Restoration Tips and Tricks

Veneer Patch

Check out this sweet folding seat bench! I just picked this up from my client. They are building a new house and want this beauty for their front porch.

She does have some issues that will need to be addressed. The wood needs to be cleaned and there is a missing patch of veneer.

This wood is staying natural so instead of filling with wood filler or bondo I am going to show you how to make a compression veneer patch.

Here is the missing veneer





The Supplies:

  • Glue
  • Blue tape
  • C-clamps
  • Wax paper
  • Rags
  • Wood scrap size of missing veneer
  • Veneer
  • Burn in knife
  • Hard wax fill
  • Blending powders
  • Finishers Glaze

The links are for my Amazon Affiliate account please read more here. For the last three supplies check Mohawk Finishing Products. Disclaimer I am not getting paid to represent Mohawk however I use their products daily and I only recommend products that I use.

Placing the veneer on the missing area

First I selected the veneer from a pack I purchased on Amazon. I choose the most alike veneer and checked the area of the wood grain to insure my grain is going in the same direction. The I cut the veneer larger than the area.

The veneer I have is thinner than the veneer on this piece so I built up three layers of veneer with glue in between. I taped it on because I only have so many arms and I dont want the veneer to slide around.

Then I put the wax paper over the area so the glue that seeps out doesn’t end up sticking to my rags.

Next build up a lot of rags to cover the area this is the compression part. Place the wood over the top and use your c-clamps to compress the veneer into the area.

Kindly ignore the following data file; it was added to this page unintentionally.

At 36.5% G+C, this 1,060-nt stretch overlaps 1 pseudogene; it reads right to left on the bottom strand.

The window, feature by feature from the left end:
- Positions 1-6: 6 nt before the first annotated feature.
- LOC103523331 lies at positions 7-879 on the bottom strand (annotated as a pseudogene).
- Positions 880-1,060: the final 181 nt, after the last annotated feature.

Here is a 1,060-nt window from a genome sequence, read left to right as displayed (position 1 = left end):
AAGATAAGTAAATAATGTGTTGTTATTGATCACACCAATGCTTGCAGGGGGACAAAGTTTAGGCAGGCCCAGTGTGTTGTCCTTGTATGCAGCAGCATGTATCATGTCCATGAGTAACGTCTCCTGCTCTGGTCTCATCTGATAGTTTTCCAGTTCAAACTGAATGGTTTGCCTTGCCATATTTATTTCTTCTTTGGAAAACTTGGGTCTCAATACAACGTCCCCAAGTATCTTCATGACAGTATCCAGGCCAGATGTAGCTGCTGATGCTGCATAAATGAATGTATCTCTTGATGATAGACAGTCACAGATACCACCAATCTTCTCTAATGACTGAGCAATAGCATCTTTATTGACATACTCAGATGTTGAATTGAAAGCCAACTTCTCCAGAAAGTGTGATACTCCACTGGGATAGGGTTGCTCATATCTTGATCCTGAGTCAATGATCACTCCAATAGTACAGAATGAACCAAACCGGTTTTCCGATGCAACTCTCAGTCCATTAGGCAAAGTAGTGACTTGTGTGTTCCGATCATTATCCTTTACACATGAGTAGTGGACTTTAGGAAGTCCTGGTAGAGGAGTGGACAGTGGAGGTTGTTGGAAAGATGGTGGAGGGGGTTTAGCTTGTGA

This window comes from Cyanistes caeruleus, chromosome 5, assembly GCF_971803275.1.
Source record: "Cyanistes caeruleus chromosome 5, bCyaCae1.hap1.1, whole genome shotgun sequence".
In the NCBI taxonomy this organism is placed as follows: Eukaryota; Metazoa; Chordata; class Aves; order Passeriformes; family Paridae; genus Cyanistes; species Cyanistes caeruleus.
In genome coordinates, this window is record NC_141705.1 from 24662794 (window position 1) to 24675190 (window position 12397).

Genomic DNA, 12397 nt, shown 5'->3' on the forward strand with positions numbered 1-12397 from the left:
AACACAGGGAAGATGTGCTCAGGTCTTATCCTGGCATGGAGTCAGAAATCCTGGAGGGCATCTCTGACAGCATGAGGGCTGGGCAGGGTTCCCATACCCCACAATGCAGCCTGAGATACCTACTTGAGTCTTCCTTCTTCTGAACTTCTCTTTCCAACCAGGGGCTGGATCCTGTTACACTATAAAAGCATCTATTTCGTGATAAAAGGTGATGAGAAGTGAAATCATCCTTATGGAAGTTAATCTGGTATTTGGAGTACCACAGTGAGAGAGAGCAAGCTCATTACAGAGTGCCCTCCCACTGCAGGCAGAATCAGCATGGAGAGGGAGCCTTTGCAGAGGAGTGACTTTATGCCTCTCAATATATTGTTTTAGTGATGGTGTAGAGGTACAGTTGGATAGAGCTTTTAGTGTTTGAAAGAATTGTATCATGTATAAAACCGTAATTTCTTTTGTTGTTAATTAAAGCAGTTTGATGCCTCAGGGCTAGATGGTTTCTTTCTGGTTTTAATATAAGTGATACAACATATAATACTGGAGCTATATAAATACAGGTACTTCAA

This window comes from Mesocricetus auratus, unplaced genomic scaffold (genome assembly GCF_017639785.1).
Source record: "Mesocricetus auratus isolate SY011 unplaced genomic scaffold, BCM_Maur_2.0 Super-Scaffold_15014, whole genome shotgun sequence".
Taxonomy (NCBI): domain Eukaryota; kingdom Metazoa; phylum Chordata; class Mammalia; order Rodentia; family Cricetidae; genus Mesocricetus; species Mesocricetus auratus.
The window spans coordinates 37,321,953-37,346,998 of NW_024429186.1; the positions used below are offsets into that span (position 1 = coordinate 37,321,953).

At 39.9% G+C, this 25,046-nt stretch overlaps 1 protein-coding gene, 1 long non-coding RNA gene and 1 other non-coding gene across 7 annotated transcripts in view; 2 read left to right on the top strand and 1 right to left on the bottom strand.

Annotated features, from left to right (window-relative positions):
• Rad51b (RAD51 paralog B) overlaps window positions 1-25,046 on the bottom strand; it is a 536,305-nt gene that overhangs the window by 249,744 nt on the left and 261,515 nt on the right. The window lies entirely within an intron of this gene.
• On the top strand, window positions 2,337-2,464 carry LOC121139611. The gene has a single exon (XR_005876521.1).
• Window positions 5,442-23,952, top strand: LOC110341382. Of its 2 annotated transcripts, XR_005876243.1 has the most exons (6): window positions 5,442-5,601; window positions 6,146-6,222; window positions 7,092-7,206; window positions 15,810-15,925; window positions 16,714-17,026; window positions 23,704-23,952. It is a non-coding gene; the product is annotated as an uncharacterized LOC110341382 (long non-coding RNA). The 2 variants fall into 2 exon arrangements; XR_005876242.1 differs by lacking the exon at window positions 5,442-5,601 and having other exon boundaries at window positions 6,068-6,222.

Clamping Down the Veneer

I used a thin piece of plywood on this only because the area is curved and I wanted something that would bend to form the profile. I would recommend on flat surfaces that you use harder solid wood.

Also make sure you use a lot of clamps you need pressure in every area.

Almost Completed

Took the clamps off and here is the veneer patch. I cut the veneer bigger than the area I have to shave and sand down the veneer to become level. You can use a combination of chisels and sanding to accomplish this. The slower the better, I did end up chipping out the veneer a little and had to go back and glue it in.

Final Steps to leveling

I used Mohawks finishers glaze on the back of the seats just on the outside edges and then blended it in. This bench has a lot of dents and flaws all over my client wants to try and keep it on the lighter color so to blend all the defects together I choose the glaze.

Come back and see what it looks like all completed!

Thanks for reading

Tara Lou

Patch Veneer
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Tara Lou
<p>Mama, wife, furniture connoisseur, small business owner, nature-lover, homebody, hunter.</p>

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Tara Lou shares her knowledge of all things furniture from repair, to painting. Her bi-monthly blog shares, newest revivals, product recommendation, and how to tips. 

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